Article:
Mom signed the papers to leave AL at the end of March with my brother taking her home. I don't agree. Any advice? - AgingCare.com

Mom signed the papers to leave AL at the end of March with my brother taking her home. I don't agree. Any advice?

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My 86 year old mom has been in AL since October after her 5th fall last year. She was hospitalized, went to rehab and then to AL at the same facility. My brother told her he will take her to her home because she hates it there so very much. What do I do? I don't agree with his plans and I know exactly what will happen when she gets home. I do not want to be the coordinator of her care and I know I'll be forced into it. I have been watching over Mom since Dad died 7 years ago and my heart was finally at ease when she went to AL. My brother's plan is to have her call one of us 3 times a day, and if she doesn't call, we go to her house.

In a perfect world this could work, but Mom is ~very~ controlling, has said for her entire life that she's the mother and we are to respect her, while she has thought nothing of hurting us or caring one bit that we have lives. She won't wear a medical alert, won't plan for anything (never has) and will NOT listen to me. She says, "stop talking to me like a nurse". I can't help it, I am one, and told her that I can be her daughter but not her caretaker.

Please, if you have any ideas, I'd love to hear them. I can't seem to get any calmness in my heart because of this. The underlying stress is killing me.

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Amy, you are a nurse and you know what you are talking about. Unless your brother is an orthopaedic surgeon specialising in elder care, he does not outrank you and he is talking through his… hat, is I believe the polite way to put it. I admire you for not going round to his house and slapping him, frankly. What an idiot.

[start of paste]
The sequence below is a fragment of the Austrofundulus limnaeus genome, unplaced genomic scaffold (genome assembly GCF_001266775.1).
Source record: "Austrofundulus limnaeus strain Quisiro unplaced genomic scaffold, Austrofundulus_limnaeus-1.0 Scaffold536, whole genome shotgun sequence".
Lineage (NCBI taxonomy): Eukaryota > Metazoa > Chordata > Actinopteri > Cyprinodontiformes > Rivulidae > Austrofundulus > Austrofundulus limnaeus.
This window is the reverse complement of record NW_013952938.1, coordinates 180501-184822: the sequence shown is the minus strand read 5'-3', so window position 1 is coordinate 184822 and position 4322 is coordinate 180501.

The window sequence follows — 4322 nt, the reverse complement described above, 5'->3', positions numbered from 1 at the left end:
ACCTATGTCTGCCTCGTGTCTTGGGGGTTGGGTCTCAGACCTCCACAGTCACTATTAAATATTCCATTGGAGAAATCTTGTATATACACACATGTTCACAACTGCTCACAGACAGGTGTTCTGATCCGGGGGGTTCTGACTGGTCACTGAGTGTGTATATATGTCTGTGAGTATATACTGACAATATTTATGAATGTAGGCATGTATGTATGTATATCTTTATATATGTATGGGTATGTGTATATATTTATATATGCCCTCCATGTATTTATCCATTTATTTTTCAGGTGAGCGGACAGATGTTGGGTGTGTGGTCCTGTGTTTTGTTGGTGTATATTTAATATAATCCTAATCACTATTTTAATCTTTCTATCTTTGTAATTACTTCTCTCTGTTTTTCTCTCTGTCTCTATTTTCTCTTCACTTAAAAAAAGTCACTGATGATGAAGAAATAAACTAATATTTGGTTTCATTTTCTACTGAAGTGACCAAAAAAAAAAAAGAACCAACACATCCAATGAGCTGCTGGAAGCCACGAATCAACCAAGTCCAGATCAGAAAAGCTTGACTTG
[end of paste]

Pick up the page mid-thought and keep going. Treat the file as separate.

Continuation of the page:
Nearly ten years ago, my mother had a full hip replacement, elective. It was arranged that on discharge she would spend four weeks sharing her sister's ALF apartment and having PT, and then return home with a full care package. All sorted.

Ten days in I get a triumphant call from my mother to say she's home. "You're WHAT? How come?!" Oh darling [my elder brother] gave her a lift.

Darling elder brother did this on a Sunday afternoon, without so much as putting in a courtesy call to social services or her GP's office. He thought he was being a knight in shining armour. Actually he was being an irresponsible twat. I still haven't forgiven him and it was nearly nine years ago.

So your brother's rose-tinted view has made my blood boil. CRETIN. Ok, though, if that's how he wants it. You have given them a qualified opinion. They are choosing to act against your judgement and advice. Fine. Mother goes home, he has officially taken responsibility for her welfare, you wash your hands of it. Put it in writing. Wish them the best of luck with their exciting new arrangements and let them get on with it.

You will, of course, have to harden your heart quite substantially, and buy a new phone, but this is your only route out of the bullshit guilt and resulting stress. I hope you can do it, because I feel SO frustrated on your behalf.